Are you a Driver in Arizona? What you need to know.
In Arizona, just like every other state in America, there are specific requirements or rules that all drivers in Arizona need to follow. But, in order to abide by these requirements (ahem, avoid any fines or tickets ☺), you first must know what the rules are. When I don’t know something, the first thing I usually do is head straight to Google. But these days, it seems like Google has either too much information, or even worse, the wrong information. We want to make it simple for you. Read below for everything you need to know if you’re a driver in Arizona.
What to know BEFORE you start driving in Arizona.
If you’re a resident, or soon-to-be resident, of Arizona, there is no “grace period” for obtaining the necessary documentation needed to be a driver in Arizona. Here’s what you will need to do before legally driving in Arizona:
- Obtain a valid Arizona Driver’s License
- Register your vehicle with the Arizona Department of Transportation (ADOT) Motor Vehicle Division (MVD)
- You will need a car title, and possibly an emission test compliance form (depending on the age of the vehicle), to complete the registration process
- Obtain auto insurance coverage
What to know about Auto Insurance Coverage in Arizona.
Arizona requires auto insurance coverage on every single motor vehicle operating within the state. Don’t forget this step! If you ever get pulled over by a police officer, they will always ask you for proof of car insurance. Your car insurance needs to at least meet the minimum coverage levels for:
- Bodily Injury Liability Coverage (minimum $25k per person and $50k per accident)
- Property Damage Liability Coverage (minimum $15k)
- Uninsured Motorist Bodily Injury Coverage (minimum $25k per person and $50k per accident)
- Underinsured Motorist Bodily Injury Coverage (minimum $25k per person and $50k per accident)
Remember, these are just the minimum requirements. It will never hurt to purchase a higher-coverage auto insurance policy for better protection – which includes windshield repair and windshield replacement to be covered without requiring you to meet your deductible first! And if you’ve driven in Arizona for any amount of time, you probably know how common windshield damage in Arizona is!
Other random (and not so random) facts about driving in Arizona.
- Laws on children and child safety seats (aka car seats and booster seats) are based on age and height, not weight.
- Any child 4 years old and under needs to be in a car seat.
- Any child under the age of 2 must be in a rear-facing car seat.
- However, it’s recommended to keep kids rear-facing for as long as possible for safety reasons (as long as they have not maxed out on the height/weight requirements).
- Please refer to your car seat manufacturer’s website for specific parameters on this.
- Children between the ages of 5-7 who are 4 feet, 9 inches or shorter, must be in a booster seat.
- Although not technically a law, most vehicle manufacturers recommend that all children younger than 13 years should be in the rear seat of the car.
- The Arizona limit for Driving While Intoxicated (DWI) is currently a blood-alcohol content of 0.08% or higher.
- However, a police officer can cite you with any amount of alcohol in your system if he or she believes you are driving impaired, referred to as Driving Under the Influence (DUI).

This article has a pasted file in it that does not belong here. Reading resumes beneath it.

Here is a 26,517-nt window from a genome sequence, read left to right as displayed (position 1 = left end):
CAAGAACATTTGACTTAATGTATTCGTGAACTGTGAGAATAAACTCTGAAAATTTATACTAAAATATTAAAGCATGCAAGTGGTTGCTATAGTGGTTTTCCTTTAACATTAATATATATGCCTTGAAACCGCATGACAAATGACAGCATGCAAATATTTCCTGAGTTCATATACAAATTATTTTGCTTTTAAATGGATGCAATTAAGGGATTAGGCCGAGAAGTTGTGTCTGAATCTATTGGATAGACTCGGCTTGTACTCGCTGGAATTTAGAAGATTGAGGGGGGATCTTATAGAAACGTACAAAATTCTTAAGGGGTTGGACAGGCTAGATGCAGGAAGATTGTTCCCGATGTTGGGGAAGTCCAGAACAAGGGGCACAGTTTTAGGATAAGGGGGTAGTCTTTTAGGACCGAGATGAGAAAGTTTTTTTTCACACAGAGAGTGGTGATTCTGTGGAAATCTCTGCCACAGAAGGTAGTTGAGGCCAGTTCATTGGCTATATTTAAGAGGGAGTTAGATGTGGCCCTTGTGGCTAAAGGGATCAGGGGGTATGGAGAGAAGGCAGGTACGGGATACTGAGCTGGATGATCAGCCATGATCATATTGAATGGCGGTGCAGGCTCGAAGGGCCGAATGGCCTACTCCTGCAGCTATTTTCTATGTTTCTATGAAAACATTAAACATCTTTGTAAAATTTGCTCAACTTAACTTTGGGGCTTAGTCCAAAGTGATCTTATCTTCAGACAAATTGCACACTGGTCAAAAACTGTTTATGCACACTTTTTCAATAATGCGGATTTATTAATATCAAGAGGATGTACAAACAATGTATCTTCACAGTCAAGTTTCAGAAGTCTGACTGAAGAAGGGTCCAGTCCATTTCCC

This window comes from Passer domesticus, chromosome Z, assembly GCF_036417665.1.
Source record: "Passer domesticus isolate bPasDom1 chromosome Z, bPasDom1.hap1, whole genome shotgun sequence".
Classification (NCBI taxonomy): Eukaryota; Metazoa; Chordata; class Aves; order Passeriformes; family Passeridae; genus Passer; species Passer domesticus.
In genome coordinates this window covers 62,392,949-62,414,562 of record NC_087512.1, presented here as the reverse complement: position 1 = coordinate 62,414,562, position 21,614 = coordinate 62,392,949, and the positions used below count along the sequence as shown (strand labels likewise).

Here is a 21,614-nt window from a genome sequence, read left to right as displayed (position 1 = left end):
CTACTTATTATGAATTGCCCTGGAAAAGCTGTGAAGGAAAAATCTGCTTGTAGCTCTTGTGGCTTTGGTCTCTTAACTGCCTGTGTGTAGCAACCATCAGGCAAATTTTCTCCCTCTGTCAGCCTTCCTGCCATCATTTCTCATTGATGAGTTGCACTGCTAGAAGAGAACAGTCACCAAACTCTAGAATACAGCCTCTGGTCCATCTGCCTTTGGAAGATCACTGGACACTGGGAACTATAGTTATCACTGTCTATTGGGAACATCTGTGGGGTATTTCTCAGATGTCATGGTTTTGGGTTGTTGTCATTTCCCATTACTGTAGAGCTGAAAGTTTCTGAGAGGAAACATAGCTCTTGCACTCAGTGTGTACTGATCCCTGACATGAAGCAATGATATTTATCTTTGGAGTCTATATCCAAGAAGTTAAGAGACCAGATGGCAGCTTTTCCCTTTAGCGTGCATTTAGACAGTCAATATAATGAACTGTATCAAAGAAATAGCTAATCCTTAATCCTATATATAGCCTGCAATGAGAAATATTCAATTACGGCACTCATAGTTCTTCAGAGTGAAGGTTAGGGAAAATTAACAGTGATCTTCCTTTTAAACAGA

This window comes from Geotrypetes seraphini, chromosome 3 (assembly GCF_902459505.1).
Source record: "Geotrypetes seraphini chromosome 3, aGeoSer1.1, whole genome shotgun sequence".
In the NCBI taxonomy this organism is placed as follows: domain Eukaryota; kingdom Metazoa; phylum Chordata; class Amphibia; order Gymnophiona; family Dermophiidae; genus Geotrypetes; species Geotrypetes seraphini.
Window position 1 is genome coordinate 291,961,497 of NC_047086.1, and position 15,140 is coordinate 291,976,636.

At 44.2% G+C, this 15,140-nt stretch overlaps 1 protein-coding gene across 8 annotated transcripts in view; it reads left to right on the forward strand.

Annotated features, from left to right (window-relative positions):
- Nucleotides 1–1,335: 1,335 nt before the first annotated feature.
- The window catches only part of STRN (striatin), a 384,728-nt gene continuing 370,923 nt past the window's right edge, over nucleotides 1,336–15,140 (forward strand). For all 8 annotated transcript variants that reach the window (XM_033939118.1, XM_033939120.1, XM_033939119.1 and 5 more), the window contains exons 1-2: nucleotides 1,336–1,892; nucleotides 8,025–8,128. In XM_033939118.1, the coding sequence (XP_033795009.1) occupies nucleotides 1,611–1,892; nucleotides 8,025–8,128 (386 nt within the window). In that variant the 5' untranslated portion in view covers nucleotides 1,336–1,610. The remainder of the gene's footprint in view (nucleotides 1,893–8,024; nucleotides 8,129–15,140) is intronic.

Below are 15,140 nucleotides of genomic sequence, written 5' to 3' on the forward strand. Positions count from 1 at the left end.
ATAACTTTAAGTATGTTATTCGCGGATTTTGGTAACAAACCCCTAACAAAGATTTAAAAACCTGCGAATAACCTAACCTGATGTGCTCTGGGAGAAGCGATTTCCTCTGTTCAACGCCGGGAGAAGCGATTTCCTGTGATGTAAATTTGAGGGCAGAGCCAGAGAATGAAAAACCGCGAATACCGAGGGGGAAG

- Arizona is the 48th state to ban cell phone use by anyone who is operating a motor vehicle.
- Under this law, using some hands-free devices are allowed, as long as it does not impair your driving abilities.
- Speaking of driving abilities, if you are speeding AND doing something other than driving (ex: eating, putting on lipstick, looking for something in the passenger seat, and yes, also using a hands-free cellular device), you can get cited for “distracted driving”.
- Keep it simple. We know that our license plate holder should not cover any part of the license plate number, but not everyone knows that it should not cover up the name of the state as well.
- If you are driving a motorcycle and are 18 years or younger, you are required to wear a helmet.
- If you are driving a motorcycle and are over the age of 18, you should wear a helmet, but are not required to by law.
- There are no state-wide laws about smoking in the car while children are inside; however, the City of Tempe does not allow smoking in vehicles with passengers under the age of 18.
- Although not technically a law, there is an unwritten rule that if you are driving over the speed limit by less than 9 mph, you will likely not be pulled over for speeding.
- If you are driving in a Safety Corridor (sections of highways and roads that are known for higher percentages of motor vehicle accidents), there is “zero-tolerance” on any form of speeding, even 1 mph over the speed limit! You’ll commonly encounter Safety Corridors on the I-10, I-40, and US 60.
- If there is an accident or car pulled off to the side of the road, you must abide by the “Move Over Law” – seems like common sense, but you know how that goes! If you are unable to physically move your car over, you are required to slow down to at least 10 mph under the speed limit.
- The Arizona Department of Public Safety provides FREE access to Roadside Motorist Assistance (RMA). If you are a stranded motorist or see someone stopped on a highway, please call 911 and a Motorist Assistant (aka non-law enforcement agent) will be dispatched to your location.
- There are no highway tolls in Arizona.
So, if this list tells you anything, it’s that there are a lot of things you need to know if you drive in Arizona. While some of the above are only strongly recommended, others are required by law to keep you safe. Auto Glass 2020 wants to keep you and your loved ones safe too! If you have a chipped or cracked windshield, these are the next steps! Call us today at (480) 283-7751 or get a quote here! – we’ll help you with all your windshield needs!